"Michael has owned up to his mistakes and fully cooperated with [Justice Department] special counsel [Robert] Mueller in his investigation over possible Trump campaign collusion with Russian meddling in the 2016 election," Davis also said.
"While Mr. Mueller gave Michael significant credit for cooperation on the 'core' issues, it is unfortunate that SDNY prosecutors did not do the same. To me, their judgment showed a lack of appropriate proportionality."
Davis also suggested Wednesday that once the special counsel's Russia investigation was complete, Cohen would "state publicly all he knows about Mr. Trump – and that includes any appropriate congressional committee interested in the search for truth and the difference between facts and lies. Mr. Trump's repeated lies cannot contradict stubborn facts."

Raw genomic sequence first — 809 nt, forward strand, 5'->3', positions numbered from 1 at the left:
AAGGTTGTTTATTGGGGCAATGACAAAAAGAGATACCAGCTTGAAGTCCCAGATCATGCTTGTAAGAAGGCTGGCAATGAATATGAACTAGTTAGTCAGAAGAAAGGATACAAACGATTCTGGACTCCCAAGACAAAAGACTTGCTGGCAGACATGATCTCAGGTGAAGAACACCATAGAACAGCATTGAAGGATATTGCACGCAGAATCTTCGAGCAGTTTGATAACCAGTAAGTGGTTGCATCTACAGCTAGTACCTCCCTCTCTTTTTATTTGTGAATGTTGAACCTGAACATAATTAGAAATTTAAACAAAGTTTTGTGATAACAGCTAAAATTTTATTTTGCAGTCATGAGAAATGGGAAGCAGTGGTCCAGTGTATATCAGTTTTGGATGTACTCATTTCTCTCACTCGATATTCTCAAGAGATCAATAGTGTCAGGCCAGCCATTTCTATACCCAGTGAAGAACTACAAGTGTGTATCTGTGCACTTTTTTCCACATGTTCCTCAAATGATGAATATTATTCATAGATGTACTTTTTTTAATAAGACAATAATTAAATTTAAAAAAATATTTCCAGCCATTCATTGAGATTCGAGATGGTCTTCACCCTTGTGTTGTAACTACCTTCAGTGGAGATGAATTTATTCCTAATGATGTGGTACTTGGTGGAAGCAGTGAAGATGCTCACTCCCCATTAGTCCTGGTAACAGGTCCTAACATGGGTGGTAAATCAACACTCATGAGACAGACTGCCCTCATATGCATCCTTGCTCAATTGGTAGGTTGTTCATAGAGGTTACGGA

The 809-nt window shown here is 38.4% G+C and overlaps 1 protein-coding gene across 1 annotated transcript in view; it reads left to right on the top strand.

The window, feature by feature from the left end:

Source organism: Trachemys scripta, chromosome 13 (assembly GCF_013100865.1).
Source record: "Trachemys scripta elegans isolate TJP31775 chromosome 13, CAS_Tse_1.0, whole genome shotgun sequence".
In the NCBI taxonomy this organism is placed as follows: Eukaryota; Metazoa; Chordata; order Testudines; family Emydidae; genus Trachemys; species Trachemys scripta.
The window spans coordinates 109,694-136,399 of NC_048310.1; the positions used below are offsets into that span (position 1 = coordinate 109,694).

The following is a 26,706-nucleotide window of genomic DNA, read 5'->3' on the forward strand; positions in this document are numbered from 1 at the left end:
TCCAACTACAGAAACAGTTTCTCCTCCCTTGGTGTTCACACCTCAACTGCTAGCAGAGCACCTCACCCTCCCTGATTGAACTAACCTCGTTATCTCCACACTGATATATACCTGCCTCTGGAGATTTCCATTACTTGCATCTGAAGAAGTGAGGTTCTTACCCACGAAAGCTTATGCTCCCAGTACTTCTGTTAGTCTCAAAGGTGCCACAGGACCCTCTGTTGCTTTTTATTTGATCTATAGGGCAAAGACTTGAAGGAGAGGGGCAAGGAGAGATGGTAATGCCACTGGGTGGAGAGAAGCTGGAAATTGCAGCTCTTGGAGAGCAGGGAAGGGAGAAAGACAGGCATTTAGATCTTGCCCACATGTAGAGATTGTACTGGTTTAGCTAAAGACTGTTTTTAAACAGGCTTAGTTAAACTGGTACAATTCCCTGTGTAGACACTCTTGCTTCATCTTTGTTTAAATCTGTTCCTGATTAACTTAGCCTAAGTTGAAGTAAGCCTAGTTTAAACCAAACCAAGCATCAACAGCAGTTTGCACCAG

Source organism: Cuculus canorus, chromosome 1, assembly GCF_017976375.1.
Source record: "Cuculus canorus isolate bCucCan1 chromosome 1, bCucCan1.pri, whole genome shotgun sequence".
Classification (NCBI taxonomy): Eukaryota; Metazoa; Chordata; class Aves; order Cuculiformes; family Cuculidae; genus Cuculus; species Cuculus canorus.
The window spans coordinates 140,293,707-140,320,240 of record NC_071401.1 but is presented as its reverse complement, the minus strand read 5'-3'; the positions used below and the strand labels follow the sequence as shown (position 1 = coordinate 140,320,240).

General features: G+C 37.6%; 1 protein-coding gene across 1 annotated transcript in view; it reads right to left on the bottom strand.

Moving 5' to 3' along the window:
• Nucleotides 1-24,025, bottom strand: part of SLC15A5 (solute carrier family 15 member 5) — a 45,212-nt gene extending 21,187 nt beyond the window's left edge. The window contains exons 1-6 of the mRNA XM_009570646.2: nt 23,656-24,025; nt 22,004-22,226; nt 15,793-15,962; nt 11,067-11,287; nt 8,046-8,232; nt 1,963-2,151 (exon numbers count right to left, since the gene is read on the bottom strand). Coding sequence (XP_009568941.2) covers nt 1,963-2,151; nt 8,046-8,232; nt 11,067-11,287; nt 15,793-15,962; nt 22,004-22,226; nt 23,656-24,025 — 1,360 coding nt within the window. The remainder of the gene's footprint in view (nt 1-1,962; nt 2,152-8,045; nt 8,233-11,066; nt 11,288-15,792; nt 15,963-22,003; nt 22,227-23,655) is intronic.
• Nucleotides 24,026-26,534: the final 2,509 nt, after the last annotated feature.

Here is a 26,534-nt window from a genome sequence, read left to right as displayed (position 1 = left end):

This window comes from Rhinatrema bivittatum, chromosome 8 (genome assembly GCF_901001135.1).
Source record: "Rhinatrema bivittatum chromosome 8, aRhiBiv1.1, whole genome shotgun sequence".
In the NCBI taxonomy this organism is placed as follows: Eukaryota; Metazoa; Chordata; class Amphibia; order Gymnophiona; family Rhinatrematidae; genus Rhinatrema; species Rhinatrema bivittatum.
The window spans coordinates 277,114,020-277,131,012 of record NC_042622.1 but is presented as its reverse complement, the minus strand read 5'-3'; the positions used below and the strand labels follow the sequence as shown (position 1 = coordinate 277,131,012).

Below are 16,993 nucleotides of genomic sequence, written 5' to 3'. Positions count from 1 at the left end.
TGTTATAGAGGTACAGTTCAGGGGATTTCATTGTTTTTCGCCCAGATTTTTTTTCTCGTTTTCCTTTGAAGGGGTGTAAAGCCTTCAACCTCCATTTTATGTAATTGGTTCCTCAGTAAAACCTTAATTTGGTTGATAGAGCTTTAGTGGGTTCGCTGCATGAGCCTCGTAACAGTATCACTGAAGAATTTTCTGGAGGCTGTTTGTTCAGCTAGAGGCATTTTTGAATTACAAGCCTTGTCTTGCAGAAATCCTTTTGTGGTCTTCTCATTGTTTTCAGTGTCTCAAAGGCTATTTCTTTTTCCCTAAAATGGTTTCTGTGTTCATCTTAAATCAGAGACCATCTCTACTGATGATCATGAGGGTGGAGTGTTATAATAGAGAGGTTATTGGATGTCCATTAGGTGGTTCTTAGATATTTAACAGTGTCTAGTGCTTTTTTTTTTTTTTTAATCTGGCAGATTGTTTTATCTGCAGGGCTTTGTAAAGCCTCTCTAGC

Trump: Nothing to do with me
Trump has dismissed Cohen's allegations. Although he has acknowledged arranging the hush-money payments to one of the women, he denies the underlying allegations by both women of sexual encounters with him years before the 2016 presidential race.
Trump called the payments a "simple private transaction" that had been elevated into something more serious by Democrats who are frustrated they haven't been able to find anything damaging to Trump in the Russia investigation.
The president argued on Twitter that if Cohen broke the law in the payments, it had no meaning for him and might not even be a federal crime anyway.